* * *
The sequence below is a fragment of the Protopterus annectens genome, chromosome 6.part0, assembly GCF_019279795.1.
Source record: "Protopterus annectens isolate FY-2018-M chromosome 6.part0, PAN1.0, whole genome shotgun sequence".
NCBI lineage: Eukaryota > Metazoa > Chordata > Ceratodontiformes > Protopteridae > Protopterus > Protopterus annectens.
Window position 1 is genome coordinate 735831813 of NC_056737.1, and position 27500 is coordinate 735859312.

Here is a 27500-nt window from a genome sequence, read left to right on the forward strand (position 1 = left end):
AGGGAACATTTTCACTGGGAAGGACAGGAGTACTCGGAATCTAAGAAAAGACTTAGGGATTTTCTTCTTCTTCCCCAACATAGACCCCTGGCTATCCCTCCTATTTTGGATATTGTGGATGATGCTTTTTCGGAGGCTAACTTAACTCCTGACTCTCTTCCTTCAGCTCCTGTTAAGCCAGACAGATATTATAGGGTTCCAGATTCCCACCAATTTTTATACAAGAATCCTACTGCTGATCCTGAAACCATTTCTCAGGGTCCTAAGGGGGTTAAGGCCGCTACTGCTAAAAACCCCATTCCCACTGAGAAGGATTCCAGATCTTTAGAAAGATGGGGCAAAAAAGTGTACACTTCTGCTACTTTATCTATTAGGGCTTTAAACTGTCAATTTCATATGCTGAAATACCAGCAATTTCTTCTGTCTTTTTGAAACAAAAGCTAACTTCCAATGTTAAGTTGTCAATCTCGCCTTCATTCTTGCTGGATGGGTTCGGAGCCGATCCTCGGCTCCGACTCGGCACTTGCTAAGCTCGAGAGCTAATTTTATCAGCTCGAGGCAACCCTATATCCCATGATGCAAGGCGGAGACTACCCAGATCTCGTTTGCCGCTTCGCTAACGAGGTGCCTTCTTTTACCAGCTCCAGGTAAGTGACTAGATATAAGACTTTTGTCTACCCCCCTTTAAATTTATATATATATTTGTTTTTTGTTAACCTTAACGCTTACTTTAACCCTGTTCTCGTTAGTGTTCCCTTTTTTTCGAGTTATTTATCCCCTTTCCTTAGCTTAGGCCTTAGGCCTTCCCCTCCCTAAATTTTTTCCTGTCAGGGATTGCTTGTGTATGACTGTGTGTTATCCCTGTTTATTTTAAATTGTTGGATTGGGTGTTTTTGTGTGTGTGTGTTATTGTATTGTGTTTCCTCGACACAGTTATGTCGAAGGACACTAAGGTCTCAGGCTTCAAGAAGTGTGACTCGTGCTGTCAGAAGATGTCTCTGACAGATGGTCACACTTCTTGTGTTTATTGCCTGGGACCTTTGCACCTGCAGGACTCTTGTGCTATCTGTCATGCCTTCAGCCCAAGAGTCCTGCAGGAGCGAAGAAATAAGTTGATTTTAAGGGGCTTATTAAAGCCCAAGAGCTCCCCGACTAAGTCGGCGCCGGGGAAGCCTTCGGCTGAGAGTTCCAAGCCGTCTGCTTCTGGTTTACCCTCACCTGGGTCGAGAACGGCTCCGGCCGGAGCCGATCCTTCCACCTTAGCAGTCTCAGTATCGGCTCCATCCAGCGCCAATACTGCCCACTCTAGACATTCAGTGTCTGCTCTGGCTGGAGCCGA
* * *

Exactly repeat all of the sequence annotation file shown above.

The sequence below is a fragment of the Protopterus annectens genome, chromosome 6.part0, assembly GCF_019279795.1.
Source record: "Protopterus annectens isolate FY-2018-M chromosome 6.part0, PAN1.0, whole genome shotgun sequence".
NCBI lineage: Eukaryota > Metazoa > Chordata > Ceratodontiformes > Protopteridae > Protopterus > Protopterus annectens.
Window position 1 is genome coordinate 735831813 of NC_056737.1, and position 27500 is coordinate 735859312.

Here is a 27500-nt window from a genome sequence, read left to right on the forward strand (position 1 = left end):
AGGGAACATTTTCACTGGGAAGGACAGGAGTACTCGGAATCTAAGAAAAGACTTAGGGATTTTCTTCTTCTTCCCCAACATAGACCCCTGGCTATCCCTCCTATTTTGGATATTGTGGATGATGCTTTTTCGGAGGCTAACTTAACTCCTGACTCTCTTCCTTCAGCTCCTGTTAAGCCAGACAGATATTATAGGGTTCCAGATTCCCACCAATTTTTATACAAGAATCCTACTGCTGATCCTGAAACCATTTCTCAGGGTCCTAAGGGGGTTAAGGCCGCTACTGCTAAAAACCCCATTCCCACTGAGAAGGATTCCAGATCTTTAGAAAGATGGGGCAAAAAAGTGTACACTTCTGCTACTTTATCTATTAGGGCTTTAAACTGTCAATTTCATATGCTGAAATACCAGCAATTTCTTCTGTCTTTTTGAAACAAAAGCTAACTTCCAATGTTAAGTTGTCAATCTCGCCTTCATTCTTGCTGGATGGGTTCGGAGCCGATCCTCGGCTCCGACTCGGCACTTGCTAAGCTCGAGAGCTAATTTTATCAGCTCGAGGCAACCCTATATCCCATGATGCAAGGCGGAGACTACCCAGATCTCGTTTGCCGCTTCGCTAACGAGGTGCCTTCTTTTACCAGCTCCAGGTAAGTGACTAGATATAAGACTTTTGTCTACCCCCCTTTAAATTTATATATATATTTGTTTTTTGTTAACCTTAACGCTTACTTTAACCCTGTTCTCGTTAGTGTTCCCTTTTTTTCGAGTTATTTATCCCCTTTCCTTAGCTTAGGCCTTAGGCCTTCCCCTCCCTAAATTTTTTCCTGTCAGGGATTGCTTGTGTATGACTGTGTGTTATCCCTGTTTATTTTAAATTGTTGGATTGGGTGTTTTTGTGTGTGTGTGTTATTGTATTGTGTTTCCTCGACACAGTTATGTCGAAGGACACTAAGGTCTCAGGCTTCAAGAAGTGTGACTCGTGCTGTCAGAAGATGTCTCTGACAGATGGTCACACTTCTTGTGTTTATTGCCTGGGACCTTTGCACCTGCAGGACTCTTGTGCTATCTGTCATGCCTTCAGCCCAAGAGTCCTGCAGGAGCGAAGAAATAAGTTGATTTTAAGGGGCTTATTAAAGCCCAAGAGCTCCCCGACTAAGTCGGCGCCGGGGAAGCCTTCGGCTGAGAGTTCCAAGCCGTCTGCTTCTGGTTTACCCTCACCTGGGTCGAGAACGGCTCCGGCCGGAGCCGATCCTTCCACCTTAGCAGTCTCAGTATCGGCTCCATCCAGCGCCAATACTGCCCACTCTAGACATTCAGTGTCTGCTCTGGCTGGAGCCGA